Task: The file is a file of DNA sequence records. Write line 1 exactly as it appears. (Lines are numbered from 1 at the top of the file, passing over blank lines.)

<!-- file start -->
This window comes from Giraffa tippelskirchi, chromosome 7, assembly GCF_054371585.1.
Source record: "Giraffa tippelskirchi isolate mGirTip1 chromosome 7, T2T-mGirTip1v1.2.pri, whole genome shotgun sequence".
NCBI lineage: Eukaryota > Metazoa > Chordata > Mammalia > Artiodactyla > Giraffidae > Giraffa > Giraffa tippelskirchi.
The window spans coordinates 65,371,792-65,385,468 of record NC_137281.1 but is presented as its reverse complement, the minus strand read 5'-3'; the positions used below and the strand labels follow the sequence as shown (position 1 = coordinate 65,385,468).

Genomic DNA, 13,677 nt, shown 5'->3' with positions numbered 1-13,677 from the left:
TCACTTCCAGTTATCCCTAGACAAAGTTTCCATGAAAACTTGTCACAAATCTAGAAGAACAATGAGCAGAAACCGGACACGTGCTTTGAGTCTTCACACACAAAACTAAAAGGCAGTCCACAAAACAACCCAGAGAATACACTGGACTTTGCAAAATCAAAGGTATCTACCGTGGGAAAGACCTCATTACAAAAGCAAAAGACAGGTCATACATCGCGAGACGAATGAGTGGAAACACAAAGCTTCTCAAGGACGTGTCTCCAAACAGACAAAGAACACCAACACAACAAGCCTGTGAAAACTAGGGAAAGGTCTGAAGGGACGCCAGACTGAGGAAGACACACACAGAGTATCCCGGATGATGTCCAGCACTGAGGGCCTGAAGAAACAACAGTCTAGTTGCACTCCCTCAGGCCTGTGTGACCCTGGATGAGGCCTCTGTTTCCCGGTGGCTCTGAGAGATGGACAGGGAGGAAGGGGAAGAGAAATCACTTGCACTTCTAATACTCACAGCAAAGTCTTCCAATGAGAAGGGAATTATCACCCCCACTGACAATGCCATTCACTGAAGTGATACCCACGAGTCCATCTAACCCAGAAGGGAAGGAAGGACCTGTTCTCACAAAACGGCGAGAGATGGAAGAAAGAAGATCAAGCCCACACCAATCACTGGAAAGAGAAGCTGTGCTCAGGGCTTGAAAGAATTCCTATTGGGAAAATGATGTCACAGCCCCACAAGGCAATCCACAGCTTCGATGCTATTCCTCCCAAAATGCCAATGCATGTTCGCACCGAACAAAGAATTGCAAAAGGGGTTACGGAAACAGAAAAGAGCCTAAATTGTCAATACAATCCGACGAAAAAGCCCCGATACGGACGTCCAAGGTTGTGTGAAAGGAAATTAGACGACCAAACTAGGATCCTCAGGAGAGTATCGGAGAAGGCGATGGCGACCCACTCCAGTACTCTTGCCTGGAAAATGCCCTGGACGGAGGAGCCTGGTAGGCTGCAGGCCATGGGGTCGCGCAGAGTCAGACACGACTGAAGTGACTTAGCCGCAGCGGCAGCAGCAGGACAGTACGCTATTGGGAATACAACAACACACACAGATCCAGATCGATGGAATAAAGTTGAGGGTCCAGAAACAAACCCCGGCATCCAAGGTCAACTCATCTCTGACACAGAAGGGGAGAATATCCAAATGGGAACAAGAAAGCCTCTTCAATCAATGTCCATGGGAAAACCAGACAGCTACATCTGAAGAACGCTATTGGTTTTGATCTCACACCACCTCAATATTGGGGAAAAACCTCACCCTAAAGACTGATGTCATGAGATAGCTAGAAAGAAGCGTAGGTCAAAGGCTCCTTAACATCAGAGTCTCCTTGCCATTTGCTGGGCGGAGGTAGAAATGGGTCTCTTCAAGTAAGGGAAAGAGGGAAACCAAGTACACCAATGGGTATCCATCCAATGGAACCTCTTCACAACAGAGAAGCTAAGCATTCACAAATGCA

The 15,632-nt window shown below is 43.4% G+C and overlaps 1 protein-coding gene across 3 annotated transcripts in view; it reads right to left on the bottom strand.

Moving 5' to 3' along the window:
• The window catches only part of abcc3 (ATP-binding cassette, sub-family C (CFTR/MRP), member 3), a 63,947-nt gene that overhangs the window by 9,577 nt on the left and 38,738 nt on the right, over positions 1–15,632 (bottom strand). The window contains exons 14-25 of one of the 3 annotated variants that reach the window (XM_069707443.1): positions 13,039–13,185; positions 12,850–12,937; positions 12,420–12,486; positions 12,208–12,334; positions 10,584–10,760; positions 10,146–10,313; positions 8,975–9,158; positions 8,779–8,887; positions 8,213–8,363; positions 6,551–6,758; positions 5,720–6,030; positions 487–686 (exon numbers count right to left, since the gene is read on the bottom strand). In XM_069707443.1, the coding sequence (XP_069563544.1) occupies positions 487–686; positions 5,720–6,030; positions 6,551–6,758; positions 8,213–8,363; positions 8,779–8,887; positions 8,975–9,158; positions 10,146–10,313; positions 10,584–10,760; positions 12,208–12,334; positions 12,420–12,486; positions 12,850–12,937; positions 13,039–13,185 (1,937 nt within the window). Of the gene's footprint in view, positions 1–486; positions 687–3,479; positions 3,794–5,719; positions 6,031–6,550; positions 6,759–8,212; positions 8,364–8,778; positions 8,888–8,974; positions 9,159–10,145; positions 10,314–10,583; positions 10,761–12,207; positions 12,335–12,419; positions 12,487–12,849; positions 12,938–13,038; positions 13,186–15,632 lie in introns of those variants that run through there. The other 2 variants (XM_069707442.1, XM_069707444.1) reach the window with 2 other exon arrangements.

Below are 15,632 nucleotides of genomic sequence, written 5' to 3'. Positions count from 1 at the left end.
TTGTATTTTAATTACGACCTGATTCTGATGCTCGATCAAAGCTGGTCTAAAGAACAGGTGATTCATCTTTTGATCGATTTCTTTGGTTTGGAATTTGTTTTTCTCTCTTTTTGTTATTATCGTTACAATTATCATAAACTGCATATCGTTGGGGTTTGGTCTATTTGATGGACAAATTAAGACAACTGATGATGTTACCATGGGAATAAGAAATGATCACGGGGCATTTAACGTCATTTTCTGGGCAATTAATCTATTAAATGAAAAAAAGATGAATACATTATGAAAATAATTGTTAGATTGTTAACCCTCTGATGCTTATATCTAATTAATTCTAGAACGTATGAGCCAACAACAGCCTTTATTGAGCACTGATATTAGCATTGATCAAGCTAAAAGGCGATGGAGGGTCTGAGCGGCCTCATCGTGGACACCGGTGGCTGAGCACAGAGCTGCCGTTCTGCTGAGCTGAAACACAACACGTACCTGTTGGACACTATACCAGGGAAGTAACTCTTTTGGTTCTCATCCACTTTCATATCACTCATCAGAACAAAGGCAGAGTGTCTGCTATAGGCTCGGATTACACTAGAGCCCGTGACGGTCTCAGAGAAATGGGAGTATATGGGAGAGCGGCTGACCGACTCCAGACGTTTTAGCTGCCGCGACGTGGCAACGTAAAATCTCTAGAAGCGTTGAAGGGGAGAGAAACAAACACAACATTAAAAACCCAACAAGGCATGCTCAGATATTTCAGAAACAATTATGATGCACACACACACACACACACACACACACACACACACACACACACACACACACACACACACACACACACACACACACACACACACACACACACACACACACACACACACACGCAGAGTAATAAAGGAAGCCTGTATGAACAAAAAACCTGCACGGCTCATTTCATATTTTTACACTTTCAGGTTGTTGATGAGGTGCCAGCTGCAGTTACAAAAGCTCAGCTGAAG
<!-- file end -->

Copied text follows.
This window comes from Giraffa tippelskirchi, chromosome 7, assembly GCF_054371585.1.